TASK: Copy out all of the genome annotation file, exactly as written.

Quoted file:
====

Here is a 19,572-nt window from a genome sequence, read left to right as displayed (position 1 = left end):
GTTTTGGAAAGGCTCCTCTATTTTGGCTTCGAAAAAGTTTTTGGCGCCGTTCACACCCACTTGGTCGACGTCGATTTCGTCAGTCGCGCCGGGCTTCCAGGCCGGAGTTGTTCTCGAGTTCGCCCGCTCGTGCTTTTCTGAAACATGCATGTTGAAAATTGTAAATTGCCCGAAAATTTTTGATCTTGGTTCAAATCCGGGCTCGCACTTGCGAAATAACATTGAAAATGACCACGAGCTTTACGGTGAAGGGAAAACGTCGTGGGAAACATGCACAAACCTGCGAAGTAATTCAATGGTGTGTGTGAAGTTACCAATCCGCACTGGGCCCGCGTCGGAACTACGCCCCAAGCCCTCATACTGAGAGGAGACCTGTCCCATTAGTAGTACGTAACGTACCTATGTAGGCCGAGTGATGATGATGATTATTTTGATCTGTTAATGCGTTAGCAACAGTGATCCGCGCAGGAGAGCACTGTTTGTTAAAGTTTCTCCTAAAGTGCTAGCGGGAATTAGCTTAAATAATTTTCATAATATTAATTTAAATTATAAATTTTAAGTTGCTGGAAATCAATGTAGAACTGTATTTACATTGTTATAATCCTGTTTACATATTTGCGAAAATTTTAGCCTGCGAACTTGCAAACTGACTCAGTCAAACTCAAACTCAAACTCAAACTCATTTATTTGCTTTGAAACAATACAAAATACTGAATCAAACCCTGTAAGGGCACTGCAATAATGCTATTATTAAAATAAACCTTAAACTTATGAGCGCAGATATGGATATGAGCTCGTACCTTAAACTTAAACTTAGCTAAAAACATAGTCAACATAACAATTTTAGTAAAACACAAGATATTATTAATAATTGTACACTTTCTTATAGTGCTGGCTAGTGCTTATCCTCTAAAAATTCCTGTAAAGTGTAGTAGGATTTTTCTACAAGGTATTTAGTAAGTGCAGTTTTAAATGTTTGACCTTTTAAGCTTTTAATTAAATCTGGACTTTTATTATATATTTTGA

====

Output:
Here is a 19,572-nt window from a genome sequence, read left to right as displayed (position 1 = left end):
GTTTTGGAAAGGCTCCTCTATTTTGGCTTCGAAAAAGTTTTTGGCGCCGTTCACACCCACTTGGTCGACGTCGATTTCGTCAGTCGCGCCGGGCTTCCAGGCCGGAGTTGTTCTCGAGTTCGCCCGCTCGTGCTTTTCTGAAACATGCATGTTGAAAATTGTAAATTGCCCGAAAATTTTTGATCTTGGTTCAAATCCGGGCTCGCACTTGCGAAATAACATTGAAAATGACCACGAGCTTTACGGTGAAGGGAAAACGTCGTGGGAAACATGCACAAACCTGCGAAGTAATTCAATGGTGTGTGTGAAGTTACCAATCCGCACTGGGCCCGCGTCGGAACTACGCCCCAAGCCCTCATACTGAGAGGAGACCTGTCCCATTAGTAGTACGTAACGTACCTATGTAGGCCGAGTGATGATGATGATTATTTTGATCTGTTAATGCGTTAGCAACAGTGATCCGCGCAGGAGAGCACTGTTTGTTAAAGTTTCTCCTAAAGTGCTAGCGGGAATTAGCTTAAATAATTTTCATAATATTAATTTAAATTATAAATTTTAAGTTGCTGGAAATCAATGTAGAACTGTATTTACATTGTTATAATCCTGTTTACATATTTGCGAAAATTTTAGCCTGCGAACTTGCAAACTGACTCAGTCAAACTCAAACTCAAACTCAAACTCATTTATTTGCTTTGAAACAATACAAAATACTGAATCAAACCCTGTAAGGGCACTGCAATAATGCTATTATTAAAATAAACCTTAAACTTATGAGCGCAGATATGGATATGAGCTCGTACCTTAAACTTAAACTTAGCTAAAAACATAGTCAACATAACAATTTTAGTAAAACACAAGATATTATTAATAATTGTACACTTTCTTATAGTGCTGGCTAGTGCTTATCCTCTAAAAATTCCTGTAAAGTGTAGTAGGATTTTTCTACAAGGTATTTAGTAAGTGCAGTTTTAAATGTTTGACCTTTTAAGCTTTTAATTAAATCTGGACTTTTATTATATATTTTGA